Brazil’s Bolsonaro defends justice minister amid criticism

June 14, 2019
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In this photo released by Brazil's Presidential Press Office, Brazil's President Jair Bolsonaro, right, and Justice Minister Sergio Moro attend a military ceremony in Brasilia, Brazil, Tuesday, June 11, 2019. Moro has met with President Jair Bolsonaro, two days after press reports accused him of allegedly coordinating with prosecutors when he was a judge. (Marcos Correa/Brazil's Presidential Press Office via PA)

RIO DE JANEIRO (AP) — Brazilian President Jair Bolsonaro offered words of support Thursday for his justice minister, who is accused of improperly coordinating with prosecutors when he was an anti-corruption judge.

Bolsonaro said on the sidelines of an event in the capital of Brasilia that Justice Minister Sergio Moro had revealed the “promiscuity” of power and corruption — an accomplishment which had “no price.”

It is the first time that Bolsonaro has addressed the issue since online news site The Intercept on Sunday published leaked documents and messages allegedly showing that Moro offered guidance to prosecutors of the sprawling “Car Wash” probe. It published another article Wednesday in which federal prosecutor Deltan Dallagnol purportedly tells Moro that the probe can count on the support of Supreme Federal Court Justice Luis Fux.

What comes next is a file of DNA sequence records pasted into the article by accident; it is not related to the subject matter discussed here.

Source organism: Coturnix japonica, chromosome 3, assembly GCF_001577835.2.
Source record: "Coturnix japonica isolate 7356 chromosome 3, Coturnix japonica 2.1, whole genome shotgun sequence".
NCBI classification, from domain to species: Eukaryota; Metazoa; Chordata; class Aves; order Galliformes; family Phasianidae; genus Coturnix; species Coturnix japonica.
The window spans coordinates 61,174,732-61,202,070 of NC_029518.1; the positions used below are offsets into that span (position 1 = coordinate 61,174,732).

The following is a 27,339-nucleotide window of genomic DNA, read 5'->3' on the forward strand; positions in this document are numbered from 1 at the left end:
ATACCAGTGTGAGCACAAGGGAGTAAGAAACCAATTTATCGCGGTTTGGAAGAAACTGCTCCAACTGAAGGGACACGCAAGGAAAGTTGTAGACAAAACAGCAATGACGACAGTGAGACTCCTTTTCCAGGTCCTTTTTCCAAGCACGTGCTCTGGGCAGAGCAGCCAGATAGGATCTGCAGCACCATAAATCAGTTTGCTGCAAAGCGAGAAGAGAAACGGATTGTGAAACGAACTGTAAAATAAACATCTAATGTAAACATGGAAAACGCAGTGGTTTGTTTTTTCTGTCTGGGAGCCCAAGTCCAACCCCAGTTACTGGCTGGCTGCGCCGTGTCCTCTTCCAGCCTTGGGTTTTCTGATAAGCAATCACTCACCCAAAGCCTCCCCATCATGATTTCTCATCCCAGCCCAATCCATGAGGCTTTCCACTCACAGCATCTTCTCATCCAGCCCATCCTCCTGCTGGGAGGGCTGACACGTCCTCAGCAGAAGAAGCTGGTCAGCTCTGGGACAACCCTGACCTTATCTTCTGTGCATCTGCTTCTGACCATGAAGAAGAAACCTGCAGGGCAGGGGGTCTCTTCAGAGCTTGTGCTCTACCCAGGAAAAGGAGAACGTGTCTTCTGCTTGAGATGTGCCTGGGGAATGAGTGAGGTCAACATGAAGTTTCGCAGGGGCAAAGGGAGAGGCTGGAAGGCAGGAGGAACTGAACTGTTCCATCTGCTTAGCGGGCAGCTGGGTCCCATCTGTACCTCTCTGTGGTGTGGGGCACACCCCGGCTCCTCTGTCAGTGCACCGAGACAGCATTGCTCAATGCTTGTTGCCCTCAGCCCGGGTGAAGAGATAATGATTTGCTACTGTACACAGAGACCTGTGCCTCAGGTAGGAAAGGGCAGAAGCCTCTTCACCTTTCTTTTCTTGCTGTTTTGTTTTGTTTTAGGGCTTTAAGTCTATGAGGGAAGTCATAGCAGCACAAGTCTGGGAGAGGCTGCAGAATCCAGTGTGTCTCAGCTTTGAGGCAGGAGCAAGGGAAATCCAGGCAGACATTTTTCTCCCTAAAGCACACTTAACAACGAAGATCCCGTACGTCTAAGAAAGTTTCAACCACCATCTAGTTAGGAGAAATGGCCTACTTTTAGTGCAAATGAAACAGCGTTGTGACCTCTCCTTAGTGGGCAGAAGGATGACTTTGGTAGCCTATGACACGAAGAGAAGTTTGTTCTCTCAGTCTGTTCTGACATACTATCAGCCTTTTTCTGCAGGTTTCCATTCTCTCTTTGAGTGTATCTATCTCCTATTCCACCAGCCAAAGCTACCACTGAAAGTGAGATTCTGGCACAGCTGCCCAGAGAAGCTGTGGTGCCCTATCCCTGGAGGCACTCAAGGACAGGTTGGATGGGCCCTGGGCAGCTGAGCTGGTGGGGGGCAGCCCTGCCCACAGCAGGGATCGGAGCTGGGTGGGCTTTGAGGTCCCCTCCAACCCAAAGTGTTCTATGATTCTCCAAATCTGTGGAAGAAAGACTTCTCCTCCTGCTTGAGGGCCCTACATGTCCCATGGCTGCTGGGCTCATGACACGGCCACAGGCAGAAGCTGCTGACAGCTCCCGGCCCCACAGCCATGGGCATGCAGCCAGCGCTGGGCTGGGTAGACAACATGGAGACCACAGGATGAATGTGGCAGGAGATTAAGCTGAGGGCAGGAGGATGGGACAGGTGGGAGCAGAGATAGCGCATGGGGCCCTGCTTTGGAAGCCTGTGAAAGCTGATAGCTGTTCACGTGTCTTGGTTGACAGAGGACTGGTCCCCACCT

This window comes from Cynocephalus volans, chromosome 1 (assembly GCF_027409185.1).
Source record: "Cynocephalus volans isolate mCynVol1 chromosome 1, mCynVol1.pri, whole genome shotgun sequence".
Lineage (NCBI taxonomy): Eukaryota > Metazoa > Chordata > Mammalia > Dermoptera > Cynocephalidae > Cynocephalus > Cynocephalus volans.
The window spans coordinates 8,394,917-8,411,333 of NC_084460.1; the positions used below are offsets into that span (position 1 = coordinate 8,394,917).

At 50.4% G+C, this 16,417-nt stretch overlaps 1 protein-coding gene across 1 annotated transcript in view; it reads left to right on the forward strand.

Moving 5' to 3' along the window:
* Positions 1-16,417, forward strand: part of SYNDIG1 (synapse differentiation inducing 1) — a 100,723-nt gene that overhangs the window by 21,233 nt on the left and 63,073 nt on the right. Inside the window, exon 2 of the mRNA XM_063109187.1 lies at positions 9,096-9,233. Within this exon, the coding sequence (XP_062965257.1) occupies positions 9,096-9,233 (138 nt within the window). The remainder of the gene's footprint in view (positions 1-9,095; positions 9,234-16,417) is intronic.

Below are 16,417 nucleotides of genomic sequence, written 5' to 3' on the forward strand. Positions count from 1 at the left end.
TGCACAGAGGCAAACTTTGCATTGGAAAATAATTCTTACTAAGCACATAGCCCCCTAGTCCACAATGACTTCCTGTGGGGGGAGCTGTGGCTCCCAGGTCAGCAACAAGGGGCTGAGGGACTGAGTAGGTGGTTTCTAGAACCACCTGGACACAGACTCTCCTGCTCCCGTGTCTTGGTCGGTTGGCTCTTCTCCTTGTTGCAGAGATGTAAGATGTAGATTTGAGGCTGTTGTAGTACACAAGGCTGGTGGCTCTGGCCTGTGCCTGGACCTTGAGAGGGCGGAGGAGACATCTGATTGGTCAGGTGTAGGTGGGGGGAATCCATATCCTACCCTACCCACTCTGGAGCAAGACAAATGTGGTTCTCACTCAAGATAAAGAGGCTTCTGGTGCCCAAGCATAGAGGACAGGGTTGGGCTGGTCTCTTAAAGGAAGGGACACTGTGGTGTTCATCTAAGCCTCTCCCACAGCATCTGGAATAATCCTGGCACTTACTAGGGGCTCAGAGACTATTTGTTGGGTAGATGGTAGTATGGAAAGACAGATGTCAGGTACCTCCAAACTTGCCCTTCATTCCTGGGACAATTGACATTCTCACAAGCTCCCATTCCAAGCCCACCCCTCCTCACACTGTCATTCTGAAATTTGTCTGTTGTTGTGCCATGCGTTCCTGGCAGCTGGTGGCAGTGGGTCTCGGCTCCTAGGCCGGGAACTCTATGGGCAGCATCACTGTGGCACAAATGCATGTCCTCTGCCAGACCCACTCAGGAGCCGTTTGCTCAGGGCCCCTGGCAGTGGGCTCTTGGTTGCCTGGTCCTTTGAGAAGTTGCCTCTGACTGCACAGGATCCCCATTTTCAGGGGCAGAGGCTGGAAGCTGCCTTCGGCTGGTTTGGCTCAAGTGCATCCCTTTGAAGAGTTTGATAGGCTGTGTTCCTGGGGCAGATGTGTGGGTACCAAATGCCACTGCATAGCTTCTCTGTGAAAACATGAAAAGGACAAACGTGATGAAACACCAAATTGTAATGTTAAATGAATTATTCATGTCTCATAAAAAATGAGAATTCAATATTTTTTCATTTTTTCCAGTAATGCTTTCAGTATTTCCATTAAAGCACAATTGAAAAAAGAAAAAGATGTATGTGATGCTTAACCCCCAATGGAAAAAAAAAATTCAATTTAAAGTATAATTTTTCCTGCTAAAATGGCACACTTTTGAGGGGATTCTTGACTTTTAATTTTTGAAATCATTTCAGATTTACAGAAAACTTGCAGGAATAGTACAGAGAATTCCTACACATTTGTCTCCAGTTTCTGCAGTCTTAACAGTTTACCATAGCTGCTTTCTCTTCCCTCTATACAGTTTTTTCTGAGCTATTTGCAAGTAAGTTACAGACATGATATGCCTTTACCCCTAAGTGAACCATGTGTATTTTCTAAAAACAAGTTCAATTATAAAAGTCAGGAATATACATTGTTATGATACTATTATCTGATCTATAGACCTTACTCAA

The investigation eventually led to the jailing of former President Luiz Inacio Lula da Silva, preventing him from running in October’s presidential election.

Moro and prosecutors deny any wrongdoing and say their cellphones were hacked. But the Brazilian Bar Association has called for the suspension of the minister and others pending an inquiry.

The Supreme Federal Court was not immediately available to respond to a request for comment.

In an interview recorded Wednesday in Curitibia, in the federal police headquarters where da Silva has been held since April 7, 2018, and aired on Thursday, Brazil’s former president said the leaked communications between the members of the Car Wash task force and then-judge Moro demonstrate what he has been saying all along.

“I take advantage now to tell you that I’m happy because the country is finally going to know the truth. I always said that Moro is a liar,” da Silva said. “I think the mask will fall. I don’t know what is going to happen, but let me tell you that right now I am calmer than Moro is.”

Launched in 2014, Car Wash has looked into billions of dollars in contracts with oil-giant Petrobras and ended the careers of some of the most prominent business and political figures in the South American nation.

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